Do we love the elder son as much as we love his prodigal brother? Do we acknowledge the legitimacy of the former's grievances? Are we comfortable with the righteousness of his anger? Do we truly listen to him? Or do we write him off as a stubborn fool, or worse, who's getting in the way of progress? It is easy to taste and see beauty in the prodigal's repentance and the father's forgiveness. But what about the elder one? What is his beauty? More importantly, do we care enough to seek it?
I keep coming back to such questions as I ponder our current presidential contest, most especially as I consider those fellow citizens who have gravitated to Donald Trump. Are they really troglodytes bent on ruining our happy endings? Or are they good people, who have done their best to live the American Dream, only to find themselves swamped by "new things" that never seem to stop coming? It is not a perfect analogy, but I just cannot stop hearing a bit of that elder child in their voices. For their wounds are real. And their anger is not as bizarre or incomprehensible as we want to believe.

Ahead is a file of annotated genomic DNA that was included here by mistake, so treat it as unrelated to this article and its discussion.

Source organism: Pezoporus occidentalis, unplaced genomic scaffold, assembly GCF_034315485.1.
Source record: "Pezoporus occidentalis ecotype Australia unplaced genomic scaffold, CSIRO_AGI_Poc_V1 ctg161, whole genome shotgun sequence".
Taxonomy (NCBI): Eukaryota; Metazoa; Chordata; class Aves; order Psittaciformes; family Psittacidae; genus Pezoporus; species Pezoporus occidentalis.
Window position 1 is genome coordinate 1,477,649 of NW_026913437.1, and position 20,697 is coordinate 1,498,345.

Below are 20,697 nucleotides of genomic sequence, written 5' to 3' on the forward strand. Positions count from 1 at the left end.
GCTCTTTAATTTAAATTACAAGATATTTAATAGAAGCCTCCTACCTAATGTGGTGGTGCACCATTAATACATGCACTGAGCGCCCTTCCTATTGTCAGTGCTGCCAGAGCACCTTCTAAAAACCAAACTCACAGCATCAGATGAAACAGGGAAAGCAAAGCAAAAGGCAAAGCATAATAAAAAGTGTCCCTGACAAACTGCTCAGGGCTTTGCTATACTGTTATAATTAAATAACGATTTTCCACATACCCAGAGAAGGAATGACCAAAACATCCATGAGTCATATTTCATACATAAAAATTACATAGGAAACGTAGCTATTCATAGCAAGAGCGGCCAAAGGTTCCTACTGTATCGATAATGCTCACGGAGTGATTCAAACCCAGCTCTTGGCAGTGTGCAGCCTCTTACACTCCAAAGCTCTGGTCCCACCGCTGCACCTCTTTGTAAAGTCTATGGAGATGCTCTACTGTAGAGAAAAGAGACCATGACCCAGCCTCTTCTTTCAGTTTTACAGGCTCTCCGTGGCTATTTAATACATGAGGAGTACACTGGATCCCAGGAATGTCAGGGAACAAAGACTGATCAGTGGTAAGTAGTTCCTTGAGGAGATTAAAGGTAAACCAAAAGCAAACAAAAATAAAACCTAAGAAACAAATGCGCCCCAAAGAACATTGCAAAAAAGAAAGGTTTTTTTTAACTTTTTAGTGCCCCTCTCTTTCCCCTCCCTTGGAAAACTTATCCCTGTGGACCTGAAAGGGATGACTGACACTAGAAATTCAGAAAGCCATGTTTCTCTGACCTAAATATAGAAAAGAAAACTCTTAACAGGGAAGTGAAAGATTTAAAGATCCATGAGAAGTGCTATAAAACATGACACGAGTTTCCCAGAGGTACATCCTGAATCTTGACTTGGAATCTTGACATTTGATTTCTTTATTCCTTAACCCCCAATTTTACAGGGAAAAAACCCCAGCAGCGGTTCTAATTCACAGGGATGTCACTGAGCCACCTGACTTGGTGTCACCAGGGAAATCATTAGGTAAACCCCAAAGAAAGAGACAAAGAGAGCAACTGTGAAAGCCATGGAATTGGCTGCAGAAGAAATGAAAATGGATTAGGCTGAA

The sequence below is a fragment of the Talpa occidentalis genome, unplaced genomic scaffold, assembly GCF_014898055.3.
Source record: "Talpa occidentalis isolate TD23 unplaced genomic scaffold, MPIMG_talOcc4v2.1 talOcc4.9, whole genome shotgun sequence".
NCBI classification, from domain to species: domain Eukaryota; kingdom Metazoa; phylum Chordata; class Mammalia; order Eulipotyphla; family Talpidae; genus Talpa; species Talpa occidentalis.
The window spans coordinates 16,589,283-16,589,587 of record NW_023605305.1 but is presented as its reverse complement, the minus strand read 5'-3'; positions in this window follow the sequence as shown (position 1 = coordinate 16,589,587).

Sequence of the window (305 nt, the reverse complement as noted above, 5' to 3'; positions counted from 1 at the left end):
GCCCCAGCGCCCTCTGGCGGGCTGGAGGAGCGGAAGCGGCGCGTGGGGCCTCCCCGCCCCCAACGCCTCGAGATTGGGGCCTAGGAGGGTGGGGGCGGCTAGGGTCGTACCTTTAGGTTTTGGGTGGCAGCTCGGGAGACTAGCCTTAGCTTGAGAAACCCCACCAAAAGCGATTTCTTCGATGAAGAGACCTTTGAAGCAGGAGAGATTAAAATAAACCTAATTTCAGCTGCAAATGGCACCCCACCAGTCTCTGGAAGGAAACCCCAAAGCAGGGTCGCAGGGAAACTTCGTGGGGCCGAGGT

And so I restate my initial question: do we love them? Do we love these elder brothers and sisters as much as those whose beauty is easier for us to taste and see? Yes, we have some choices to make, and not just for whom to vote. Will we leave our comfort zones and plead with our elder siblings to join us at table? Or are we content to leave them standing outside in the darkness?